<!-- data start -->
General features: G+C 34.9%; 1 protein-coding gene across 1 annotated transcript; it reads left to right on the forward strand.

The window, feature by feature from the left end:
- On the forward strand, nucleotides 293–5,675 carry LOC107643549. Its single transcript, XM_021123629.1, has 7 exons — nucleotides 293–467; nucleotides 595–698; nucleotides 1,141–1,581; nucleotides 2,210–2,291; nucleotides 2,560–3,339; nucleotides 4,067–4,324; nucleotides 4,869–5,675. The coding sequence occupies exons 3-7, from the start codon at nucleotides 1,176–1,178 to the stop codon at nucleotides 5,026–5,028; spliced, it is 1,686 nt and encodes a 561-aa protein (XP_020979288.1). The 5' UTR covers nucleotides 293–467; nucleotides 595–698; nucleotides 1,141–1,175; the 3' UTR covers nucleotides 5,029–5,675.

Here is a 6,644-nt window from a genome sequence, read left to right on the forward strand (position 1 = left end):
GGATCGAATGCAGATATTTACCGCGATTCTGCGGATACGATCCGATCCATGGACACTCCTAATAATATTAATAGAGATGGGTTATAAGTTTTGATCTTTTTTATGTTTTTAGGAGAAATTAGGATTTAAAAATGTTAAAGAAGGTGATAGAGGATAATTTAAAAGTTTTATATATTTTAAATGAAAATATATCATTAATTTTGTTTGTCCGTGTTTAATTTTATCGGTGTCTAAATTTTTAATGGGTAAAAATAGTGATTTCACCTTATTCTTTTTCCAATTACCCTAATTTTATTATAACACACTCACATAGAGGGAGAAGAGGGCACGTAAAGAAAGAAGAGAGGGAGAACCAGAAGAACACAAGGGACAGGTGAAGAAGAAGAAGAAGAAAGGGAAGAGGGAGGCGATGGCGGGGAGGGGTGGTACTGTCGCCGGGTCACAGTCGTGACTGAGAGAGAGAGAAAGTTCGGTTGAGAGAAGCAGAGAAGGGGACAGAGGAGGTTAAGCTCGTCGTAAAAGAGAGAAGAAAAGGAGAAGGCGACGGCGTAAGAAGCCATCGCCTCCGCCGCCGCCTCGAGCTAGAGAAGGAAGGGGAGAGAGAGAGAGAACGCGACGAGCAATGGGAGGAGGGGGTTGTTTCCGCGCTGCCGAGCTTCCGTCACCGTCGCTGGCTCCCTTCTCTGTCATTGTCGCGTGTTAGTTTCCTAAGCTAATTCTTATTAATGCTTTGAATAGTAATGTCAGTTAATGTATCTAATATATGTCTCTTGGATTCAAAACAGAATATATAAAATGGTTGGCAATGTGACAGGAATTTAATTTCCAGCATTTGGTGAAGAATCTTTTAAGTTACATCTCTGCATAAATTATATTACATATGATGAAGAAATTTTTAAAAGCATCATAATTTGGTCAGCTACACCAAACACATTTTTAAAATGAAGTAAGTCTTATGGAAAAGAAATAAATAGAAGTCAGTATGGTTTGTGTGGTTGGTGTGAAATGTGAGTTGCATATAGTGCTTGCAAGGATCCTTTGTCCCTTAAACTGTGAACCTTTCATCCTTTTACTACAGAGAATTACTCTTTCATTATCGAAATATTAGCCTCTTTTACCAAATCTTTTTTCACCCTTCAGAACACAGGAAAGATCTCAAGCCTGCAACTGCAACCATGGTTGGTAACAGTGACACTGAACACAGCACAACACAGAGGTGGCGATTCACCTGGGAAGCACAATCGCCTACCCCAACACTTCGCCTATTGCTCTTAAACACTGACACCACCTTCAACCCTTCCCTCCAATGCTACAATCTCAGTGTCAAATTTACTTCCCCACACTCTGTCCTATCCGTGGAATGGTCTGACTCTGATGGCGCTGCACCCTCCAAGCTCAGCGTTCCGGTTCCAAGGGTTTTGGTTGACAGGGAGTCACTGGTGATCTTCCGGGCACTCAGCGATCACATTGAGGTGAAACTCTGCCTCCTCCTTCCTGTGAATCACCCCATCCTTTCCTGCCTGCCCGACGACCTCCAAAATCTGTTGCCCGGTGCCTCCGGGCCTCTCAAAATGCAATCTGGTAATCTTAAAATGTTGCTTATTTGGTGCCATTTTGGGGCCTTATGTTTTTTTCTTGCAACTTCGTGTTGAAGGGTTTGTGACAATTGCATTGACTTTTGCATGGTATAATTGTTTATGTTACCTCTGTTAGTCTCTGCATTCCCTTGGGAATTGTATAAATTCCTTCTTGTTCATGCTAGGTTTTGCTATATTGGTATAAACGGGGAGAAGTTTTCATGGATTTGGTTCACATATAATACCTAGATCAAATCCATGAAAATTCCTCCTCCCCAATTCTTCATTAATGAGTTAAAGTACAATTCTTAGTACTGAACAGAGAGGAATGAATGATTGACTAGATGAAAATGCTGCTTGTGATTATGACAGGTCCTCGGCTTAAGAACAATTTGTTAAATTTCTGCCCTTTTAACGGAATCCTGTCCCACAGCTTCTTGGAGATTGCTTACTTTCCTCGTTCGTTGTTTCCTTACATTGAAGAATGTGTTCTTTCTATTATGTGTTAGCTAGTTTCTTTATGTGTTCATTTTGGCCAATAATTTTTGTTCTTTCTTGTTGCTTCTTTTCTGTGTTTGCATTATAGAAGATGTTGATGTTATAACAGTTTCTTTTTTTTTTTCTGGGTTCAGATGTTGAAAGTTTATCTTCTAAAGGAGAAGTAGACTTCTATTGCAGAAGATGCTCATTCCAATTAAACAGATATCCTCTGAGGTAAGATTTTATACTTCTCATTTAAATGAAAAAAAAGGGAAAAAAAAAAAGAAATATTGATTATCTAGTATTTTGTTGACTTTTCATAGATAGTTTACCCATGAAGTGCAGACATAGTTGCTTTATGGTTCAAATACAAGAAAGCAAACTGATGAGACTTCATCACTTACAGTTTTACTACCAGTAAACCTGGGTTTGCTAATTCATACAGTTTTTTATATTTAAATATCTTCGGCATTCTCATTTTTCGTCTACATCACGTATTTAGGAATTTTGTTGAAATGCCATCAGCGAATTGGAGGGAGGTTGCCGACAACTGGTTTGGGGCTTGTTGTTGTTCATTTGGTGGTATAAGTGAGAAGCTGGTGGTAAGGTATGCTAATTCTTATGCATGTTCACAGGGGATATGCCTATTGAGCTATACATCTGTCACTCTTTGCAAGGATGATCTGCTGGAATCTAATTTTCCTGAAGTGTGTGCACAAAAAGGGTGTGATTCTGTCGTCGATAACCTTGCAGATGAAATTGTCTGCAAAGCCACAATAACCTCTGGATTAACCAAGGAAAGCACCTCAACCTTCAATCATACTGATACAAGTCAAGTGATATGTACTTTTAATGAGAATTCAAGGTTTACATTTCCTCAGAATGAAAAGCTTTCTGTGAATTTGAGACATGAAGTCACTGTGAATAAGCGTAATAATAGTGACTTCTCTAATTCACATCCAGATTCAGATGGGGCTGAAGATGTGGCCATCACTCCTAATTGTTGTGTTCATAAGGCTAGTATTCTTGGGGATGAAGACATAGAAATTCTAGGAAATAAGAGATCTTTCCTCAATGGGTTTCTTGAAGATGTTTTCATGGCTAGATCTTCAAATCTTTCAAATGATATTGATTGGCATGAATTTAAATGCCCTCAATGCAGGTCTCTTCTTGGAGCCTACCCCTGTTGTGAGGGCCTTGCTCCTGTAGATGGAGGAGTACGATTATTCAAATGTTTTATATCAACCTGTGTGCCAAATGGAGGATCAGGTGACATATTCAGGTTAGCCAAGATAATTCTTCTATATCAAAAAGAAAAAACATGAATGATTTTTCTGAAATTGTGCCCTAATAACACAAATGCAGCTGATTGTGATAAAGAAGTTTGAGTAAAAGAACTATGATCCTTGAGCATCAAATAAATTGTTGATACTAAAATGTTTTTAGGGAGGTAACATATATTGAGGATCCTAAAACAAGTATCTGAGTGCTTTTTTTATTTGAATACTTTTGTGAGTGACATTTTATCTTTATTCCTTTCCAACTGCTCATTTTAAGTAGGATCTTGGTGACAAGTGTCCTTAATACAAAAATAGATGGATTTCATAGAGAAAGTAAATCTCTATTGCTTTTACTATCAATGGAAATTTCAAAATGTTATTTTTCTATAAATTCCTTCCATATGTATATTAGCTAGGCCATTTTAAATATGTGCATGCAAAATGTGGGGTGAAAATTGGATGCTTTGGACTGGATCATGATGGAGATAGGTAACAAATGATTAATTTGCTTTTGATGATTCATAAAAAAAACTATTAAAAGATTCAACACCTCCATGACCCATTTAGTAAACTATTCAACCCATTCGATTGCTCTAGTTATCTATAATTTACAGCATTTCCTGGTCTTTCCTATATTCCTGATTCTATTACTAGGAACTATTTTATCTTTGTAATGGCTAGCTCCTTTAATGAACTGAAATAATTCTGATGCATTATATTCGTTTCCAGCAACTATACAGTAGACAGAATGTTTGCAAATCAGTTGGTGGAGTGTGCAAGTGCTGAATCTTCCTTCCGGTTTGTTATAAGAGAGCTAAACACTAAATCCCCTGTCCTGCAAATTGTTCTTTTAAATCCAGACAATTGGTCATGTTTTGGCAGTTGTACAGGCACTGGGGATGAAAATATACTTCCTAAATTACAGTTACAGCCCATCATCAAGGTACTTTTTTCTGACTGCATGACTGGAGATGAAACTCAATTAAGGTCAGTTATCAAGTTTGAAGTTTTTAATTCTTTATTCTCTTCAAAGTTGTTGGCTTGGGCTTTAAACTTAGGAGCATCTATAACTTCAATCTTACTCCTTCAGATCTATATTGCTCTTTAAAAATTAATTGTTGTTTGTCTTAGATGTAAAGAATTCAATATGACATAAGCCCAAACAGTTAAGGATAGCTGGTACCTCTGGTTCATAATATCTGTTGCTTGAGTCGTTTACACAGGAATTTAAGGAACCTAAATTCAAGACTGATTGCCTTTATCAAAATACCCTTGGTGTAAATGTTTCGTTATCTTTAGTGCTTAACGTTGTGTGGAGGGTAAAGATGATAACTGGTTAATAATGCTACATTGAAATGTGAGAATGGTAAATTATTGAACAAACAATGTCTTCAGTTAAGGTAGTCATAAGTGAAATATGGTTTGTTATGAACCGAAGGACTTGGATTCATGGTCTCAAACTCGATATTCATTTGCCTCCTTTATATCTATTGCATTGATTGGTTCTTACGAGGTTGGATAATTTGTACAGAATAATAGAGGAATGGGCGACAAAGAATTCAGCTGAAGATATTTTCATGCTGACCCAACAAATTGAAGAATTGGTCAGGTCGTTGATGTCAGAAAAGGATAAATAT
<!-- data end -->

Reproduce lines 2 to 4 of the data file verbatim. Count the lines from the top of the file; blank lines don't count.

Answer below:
The window, feature by feature from the left end:
- On the forward strand, nucleotides 293–5,675 carry LOC107643549. Its single transcript, XM_021123629.1, has 7 exons — nucleotides 293–467; nucleotides 595–698; nucleotides 1,141–1,581; nucleotides 2,210–2,291; nucleotides 2,560–3,339; nucleotides 4,067–4,324; nucleotides 4,869–5,675. The coding sequence occupies exons 3-7, from the start codon at nucleotides 1,176–1,178 to the stop codon at nucleotides 5,026–5,028; spliced, it is 1,686 nt and encodes a 561-aa protein (XP_020979288.1). The 5' UTR covers nucleotides 293–467; nucleotides 595–698; nucleotides 1,141–1,175; the 3' UTR covers nucleotides 5,029–5,675.

Here is a 6,644-nt window from a genome sequence, read left to right on the forward strand (position 1 = left end):